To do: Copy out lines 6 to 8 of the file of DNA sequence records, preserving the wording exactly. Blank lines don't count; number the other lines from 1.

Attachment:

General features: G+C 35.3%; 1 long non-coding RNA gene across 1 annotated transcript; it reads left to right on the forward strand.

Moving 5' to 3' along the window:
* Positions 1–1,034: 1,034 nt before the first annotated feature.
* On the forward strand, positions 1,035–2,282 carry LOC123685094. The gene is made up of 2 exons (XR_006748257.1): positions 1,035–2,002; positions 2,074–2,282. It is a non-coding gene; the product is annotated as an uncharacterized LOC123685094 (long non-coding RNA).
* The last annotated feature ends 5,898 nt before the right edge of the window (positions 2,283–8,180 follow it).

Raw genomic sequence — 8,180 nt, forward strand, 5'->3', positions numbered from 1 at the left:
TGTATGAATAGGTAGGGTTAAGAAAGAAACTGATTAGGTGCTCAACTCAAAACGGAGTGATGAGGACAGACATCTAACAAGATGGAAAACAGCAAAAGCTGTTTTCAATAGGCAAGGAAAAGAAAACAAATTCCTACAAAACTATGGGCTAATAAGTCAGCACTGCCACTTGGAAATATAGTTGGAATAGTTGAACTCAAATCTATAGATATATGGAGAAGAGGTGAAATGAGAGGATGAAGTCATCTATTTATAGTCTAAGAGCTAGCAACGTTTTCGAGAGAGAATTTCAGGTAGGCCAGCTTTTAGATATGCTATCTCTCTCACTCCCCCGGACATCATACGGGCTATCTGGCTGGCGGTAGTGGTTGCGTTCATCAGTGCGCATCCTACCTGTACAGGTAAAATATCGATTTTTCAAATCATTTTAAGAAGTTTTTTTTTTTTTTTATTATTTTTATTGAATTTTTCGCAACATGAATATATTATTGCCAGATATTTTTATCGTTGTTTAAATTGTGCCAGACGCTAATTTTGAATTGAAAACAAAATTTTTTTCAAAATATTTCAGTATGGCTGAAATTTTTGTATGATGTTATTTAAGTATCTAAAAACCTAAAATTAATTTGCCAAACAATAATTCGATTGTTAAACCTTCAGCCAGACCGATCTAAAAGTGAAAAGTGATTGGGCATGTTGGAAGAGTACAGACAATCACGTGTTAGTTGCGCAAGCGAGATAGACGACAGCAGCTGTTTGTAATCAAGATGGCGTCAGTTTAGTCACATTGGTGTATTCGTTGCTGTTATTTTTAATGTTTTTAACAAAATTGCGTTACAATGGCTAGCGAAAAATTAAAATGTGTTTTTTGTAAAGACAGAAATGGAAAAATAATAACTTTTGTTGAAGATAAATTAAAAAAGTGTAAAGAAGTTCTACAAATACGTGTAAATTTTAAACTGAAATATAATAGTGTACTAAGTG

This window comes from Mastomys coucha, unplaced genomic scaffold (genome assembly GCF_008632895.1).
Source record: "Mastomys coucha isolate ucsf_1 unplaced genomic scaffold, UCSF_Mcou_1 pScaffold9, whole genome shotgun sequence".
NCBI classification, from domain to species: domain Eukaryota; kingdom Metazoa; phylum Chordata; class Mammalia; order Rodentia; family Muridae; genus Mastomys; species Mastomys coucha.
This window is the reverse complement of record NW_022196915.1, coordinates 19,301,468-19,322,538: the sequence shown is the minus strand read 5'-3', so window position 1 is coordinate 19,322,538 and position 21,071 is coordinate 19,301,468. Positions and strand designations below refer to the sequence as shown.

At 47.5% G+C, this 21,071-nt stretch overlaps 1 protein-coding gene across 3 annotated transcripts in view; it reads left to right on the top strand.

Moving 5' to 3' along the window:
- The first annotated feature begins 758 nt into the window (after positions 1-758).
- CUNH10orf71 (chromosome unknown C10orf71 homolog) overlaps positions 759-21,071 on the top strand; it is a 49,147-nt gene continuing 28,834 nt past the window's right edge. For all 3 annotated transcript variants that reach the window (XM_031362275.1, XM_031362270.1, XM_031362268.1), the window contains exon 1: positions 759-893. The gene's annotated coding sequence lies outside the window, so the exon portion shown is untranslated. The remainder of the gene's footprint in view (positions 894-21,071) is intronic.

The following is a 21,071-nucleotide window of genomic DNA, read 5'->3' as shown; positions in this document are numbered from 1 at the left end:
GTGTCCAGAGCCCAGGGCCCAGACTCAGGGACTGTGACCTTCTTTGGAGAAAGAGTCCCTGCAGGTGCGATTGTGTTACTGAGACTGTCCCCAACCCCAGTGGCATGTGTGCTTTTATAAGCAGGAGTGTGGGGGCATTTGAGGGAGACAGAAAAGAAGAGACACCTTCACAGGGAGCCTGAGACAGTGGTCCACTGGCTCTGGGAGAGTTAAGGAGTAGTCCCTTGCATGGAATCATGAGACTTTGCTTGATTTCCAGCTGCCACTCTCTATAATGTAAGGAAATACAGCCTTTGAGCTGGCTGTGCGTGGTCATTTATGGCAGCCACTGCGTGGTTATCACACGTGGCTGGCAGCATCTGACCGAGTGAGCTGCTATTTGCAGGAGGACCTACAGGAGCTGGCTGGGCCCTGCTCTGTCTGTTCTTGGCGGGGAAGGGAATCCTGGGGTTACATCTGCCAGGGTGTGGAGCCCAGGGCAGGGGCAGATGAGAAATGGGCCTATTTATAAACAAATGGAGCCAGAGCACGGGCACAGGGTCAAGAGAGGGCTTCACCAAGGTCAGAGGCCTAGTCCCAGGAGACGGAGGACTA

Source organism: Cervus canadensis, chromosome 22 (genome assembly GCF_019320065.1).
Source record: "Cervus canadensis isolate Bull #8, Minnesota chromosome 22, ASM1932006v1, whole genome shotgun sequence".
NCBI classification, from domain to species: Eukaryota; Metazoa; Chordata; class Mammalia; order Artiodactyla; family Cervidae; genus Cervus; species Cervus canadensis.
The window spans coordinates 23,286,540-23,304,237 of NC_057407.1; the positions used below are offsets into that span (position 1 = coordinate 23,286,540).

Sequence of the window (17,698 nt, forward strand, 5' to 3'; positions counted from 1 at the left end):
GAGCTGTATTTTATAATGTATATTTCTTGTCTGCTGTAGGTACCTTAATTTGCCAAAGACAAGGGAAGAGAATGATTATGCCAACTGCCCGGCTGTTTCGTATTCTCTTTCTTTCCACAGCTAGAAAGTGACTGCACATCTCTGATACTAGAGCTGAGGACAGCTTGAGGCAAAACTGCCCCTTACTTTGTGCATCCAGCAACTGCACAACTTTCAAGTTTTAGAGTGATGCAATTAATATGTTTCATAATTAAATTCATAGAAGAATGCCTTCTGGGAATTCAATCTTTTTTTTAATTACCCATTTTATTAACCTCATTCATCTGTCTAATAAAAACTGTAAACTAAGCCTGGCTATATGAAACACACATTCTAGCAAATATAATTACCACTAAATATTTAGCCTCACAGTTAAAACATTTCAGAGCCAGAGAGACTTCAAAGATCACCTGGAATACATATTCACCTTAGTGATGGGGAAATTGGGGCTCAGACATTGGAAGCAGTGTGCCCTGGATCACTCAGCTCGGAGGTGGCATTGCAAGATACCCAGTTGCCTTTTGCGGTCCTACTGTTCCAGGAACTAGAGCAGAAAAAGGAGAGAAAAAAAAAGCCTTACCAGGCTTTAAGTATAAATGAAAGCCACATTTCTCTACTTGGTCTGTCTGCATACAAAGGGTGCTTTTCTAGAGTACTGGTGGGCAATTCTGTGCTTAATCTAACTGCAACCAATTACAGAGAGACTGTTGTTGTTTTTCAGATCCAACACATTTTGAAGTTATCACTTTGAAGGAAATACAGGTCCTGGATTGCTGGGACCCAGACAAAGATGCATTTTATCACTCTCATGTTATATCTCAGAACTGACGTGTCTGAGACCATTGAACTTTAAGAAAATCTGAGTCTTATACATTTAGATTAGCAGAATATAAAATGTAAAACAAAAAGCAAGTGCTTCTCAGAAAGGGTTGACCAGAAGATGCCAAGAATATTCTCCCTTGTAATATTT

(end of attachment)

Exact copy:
Raw genomic sequence — 8,180 nt, forward strand, 5'->3', positions numbered from 1 at the left:
TGTATGAATAGGTAGGGTTAAGAAAGAAACTGATTAGGTGCTCAACTCAAAACGGAGTGATGAGGACAGACATCTAACAAGATGGAAAACAGCAAAAGCTGTTTTCAATAGGCAAGGAAAAGAAAACAAATTCCTACAAAACTATGGGCTAATAAGTCAGCACTGCCACTTGGAAATATAGTTGGAATAGTTGAACTCAAATCTATAGATATATGGAGAAGAGGTGAAATGAGAGGATGAAGTCATCTATTTATAGTCTAAGAGCTAGCAACGTTTTCGAGAGAGAATTTCAGGTAGGCCAGCTTTTAGATATGCTATCTCTCTCACTCCCCCGGACATCATACGGGCTATCTGGCTGGCGGTAGTGGTTGCGTTCATCAGTGCGCATCCTACCTGTACAGGTAAAATATCGATTTTTCAAATCATTTTAAGAAGTTTTTTTTTTTTTTTATTATTTTTATTGAATTTTTCGCAACATGAATATATTATTGCCAGATATTTTTATCGTTGTTTAAATTGTGCCAGACGCTAATTTTGAATTGAAAACAAAATTTTTTTCAAAATATTTCAGTATGGCTGAAATTTTTGTATGATGTTATTTAAGTATCTAAAAACCTAAAATTAATTTGCCAAACAATAATTCGATTGTTAAACCTTCAGCCAGACCGATCTAAAAGTGAAAAGTGATTGGGCATGTTGGAAGAGTACAGACAATCACGTGTTAGTTGCGCAAGCGAGATAGACGACAGCAGCTGTTTGTAATCAAGATGGCGTCAGTTTAGTCACATTGGTGTATTCGTTGCTGTTATTTTTAATGTTTTTAACAAAATTGCGTTACAATGGCTAGCGAAAAATTAAAATGTGTTTTTTGTAAAGACAGAAATGGAAAAATAATAACTTTTGTTGAAGATAAATTAAAAAAGTGTAAAGAAGTTCTACAAATACGTGTAAATTTTAAACTGAAATATAATAGTGTACTAAGTG

This window comes from Mastomys coucha, unplaced genomic scaffold (genome assembly GCF_008632895.1).